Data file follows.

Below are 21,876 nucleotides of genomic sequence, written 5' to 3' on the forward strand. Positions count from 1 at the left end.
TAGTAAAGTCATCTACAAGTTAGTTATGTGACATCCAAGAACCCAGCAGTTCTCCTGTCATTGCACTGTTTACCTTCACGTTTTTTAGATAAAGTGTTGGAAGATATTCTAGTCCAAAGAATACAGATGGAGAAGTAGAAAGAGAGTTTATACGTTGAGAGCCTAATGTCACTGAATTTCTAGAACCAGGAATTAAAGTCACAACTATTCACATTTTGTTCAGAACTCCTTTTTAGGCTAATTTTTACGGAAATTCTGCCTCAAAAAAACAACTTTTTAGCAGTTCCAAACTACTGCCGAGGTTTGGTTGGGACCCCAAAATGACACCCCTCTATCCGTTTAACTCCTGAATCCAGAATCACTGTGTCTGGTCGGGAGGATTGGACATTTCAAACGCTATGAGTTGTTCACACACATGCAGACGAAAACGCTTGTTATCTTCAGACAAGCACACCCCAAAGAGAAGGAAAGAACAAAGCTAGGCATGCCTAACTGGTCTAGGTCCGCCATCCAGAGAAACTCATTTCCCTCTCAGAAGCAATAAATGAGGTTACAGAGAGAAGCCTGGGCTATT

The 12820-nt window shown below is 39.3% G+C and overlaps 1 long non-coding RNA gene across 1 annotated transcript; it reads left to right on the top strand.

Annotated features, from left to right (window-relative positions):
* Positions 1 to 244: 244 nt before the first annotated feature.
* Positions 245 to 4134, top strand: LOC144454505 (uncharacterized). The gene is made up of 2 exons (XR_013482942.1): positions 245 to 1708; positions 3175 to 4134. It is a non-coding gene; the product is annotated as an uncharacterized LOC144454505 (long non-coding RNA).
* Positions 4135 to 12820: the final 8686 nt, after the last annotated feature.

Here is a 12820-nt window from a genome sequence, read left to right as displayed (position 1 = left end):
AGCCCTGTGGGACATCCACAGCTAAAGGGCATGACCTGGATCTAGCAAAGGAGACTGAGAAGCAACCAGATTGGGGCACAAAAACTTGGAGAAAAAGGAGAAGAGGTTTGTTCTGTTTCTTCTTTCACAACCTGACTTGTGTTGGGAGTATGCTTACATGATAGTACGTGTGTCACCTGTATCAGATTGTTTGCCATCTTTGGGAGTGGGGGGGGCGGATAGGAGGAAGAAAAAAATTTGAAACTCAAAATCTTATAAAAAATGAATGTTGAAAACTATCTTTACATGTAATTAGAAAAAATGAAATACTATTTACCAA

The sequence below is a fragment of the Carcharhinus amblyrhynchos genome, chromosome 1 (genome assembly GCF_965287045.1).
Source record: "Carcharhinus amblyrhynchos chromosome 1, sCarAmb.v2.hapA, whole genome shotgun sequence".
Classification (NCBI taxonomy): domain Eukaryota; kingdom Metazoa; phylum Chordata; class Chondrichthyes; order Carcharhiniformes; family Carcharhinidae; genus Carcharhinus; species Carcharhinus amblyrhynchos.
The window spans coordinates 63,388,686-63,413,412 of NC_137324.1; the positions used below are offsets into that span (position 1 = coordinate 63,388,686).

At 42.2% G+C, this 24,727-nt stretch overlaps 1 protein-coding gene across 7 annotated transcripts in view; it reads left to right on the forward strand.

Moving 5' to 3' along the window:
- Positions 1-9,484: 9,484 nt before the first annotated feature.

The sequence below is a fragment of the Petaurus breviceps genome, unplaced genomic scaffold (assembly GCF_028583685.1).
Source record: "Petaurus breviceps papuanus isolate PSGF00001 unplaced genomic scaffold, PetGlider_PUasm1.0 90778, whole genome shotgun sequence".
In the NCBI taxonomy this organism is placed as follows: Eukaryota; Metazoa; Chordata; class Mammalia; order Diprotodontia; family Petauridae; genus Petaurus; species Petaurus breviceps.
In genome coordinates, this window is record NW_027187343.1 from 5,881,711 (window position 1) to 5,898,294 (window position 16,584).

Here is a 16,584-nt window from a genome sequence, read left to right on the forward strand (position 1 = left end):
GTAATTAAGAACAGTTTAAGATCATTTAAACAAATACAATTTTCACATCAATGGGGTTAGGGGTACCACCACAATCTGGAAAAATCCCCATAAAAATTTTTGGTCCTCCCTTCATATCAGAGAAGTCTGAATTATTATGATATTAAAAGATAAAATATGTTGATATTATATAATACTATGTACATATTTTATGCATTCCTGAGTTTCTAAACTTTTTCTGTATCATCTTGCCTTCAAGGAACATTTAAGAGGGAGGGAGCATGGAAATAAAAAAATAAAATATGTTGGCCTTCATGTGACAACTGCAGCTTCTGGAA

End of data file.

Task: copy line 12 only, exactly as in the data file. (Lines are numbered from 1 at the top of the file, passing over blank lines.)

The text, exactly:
Classification (NCBI taxonomy): domain Eukaryota; kingdom Metazoa; phylum Chordata; class Chondrichthyes; order Carcharhiniformes; family Carcharhinidae; genus Carcharhinus; species Carcharhinus amblyrhynchos.